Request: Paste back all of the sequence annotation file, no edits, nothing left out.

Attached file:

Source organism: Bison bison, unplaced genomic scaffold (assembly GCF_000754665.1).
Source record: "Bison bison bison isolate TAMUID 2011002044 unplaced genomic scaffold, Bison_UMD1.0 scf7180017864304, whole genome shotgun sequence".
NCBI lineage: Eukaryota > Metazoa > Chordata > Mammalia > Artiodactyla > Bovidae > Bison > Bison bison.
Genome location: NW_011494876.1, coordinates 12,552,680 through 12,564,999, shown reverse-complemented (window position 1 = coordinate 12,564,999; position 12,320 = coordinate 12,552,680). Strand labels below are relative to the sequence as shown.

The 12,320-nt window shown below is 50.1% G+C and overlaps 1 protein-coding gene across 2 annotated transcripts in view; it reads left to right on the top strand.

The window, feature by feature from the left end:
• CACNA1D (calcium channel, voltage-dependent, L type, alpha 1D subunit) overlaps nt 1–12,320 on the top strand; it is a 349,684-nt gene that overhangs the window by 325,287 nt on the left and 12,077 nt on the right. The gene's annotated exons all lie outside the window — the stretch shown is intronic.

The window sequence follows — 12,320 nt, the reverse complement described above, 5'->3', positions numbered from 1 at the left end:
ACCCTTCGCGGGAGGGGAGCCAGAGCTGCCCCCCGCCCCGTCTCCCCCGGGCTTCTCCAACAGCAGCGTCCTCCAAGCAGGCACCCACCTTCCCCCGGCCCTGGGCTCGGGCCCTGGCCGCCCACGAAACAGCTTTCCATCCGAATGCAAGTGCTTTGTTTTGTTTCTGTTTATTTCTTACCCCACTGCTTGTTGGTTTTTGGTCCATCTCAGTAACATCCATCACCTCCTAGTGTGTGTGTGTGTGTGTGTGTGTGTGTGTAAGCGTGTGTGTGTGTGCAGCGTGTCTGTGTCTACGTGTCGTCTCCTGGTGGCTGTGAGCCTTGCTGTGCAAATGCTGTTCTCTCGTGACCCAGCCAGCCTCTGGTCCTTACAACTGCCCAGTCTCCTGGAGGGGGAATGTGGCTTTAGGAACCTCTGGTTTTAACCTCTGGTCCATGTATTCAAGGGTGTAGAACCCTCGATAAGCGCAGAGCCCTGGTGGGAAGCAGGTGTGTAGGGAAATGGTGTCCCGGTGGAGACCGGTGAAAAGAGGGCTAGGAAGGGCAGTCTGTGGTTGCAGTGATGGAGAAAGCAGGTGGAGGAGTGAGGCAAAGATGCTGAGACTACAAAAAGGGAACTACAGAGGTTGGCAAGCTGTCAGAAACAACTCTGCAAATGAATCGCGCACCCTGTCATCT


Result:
Source organism: Bison bison, unplaced genomic scaffold (assembly GCF_000754665.1).
Source record: "Bison bison bison isolate TAMUID 2011002044 unplaced genomic scaffold, Bison_UMD1.0 scf7180017864304, whole genome shotgun sequence".
NCBI lineage: Eukaryota > Metazoa > Chordata > Mammalia > Artiodactyla > Bovidae > Bison > Bison bison.
Genome location: NW_011494876.1, coordinates 12,552,680 through 12,564,999, shown reverse-complemented (window position 1 = coordinate 12,564,999; position 12,320 = coordinate 12,552,680). Strand labels below are relative to the sequence as shown.

The 12,320-nt window shown below is 50.1% G+C and overlaps 1 protein-coding gene across 2 annotated transcripts in view; it reads left to right on the top strand.

The window, feature by feature from the left end:
• CACNA1D (calcium channel, voltage-dependent, L type, alpha 1D subunit) overlaps nt 1–12,320 on the top strand; it is a 349,684-nt gene that overhangs the window by 325,287 nt on the left and 12,077 nt on the right. The gene's annotated exons all lie outside the window — the stretch shown is intronic.

The window sequence follows — 12,320 nt, the reverse complement described above, 5'->3', positions numbered from 1 at the left end:
ACCCTTCGCGGGAGGGGAGCCAGAGCTGCCCCCCGCCCCGTCTCCCCCGGGCTTCTCCAACAGCAGCGTCCTCCAAGCAGGCACCCACCTTCCCCCGGCCCTGGGCTCGGGCCCTGGCCGCCCACGAAACAGCTTTCCATCCGAATGCAAGTGCTTTGTTTTGTTTCTGTTTATTTCTTACCCCACTGCTTGTTGGTTTTTGGTCCATCTCAGTAACATCCATCACCTCCTAGTGTGTGTGTGTGTGTGTGTGTGTGTGTGTAAGCGTGTGTGTGTGTGCAGCGTGTCTGTGTCTACGTGTCGTCTCCTGGTGGCTGTGAGCCTTGCTGTGCAAATGCTGTTCTCTCGTGACCCAGCCAGCCTCTGGTCCTTACAACTGCCCAGTCTCCTGGAGGGGGAATGTGGCTTTAGGAACCTCTGGTTTTAACCTCTGGTCCATGTATTCAAGGGTGTAGAACCCTCGATAAGCGCAGAGCCCTGGTGGGAAGCAGGTGTGTAGGGAAATGGTGTCCCGGTGGAGACCGGTGAAAAGAGGGCTAGGAAGGGCAGTCTGTGGTTGCAGTGATGGAGAAAGCAGGTGGAGGAGTGAGGCAAAGATGCTGAGACTACAAAAAGGGAACTACAGAGGTTGGCAAGCTGTCAGAAACAACTCTGCAAATGAATCGCGCACCCTGTCATCT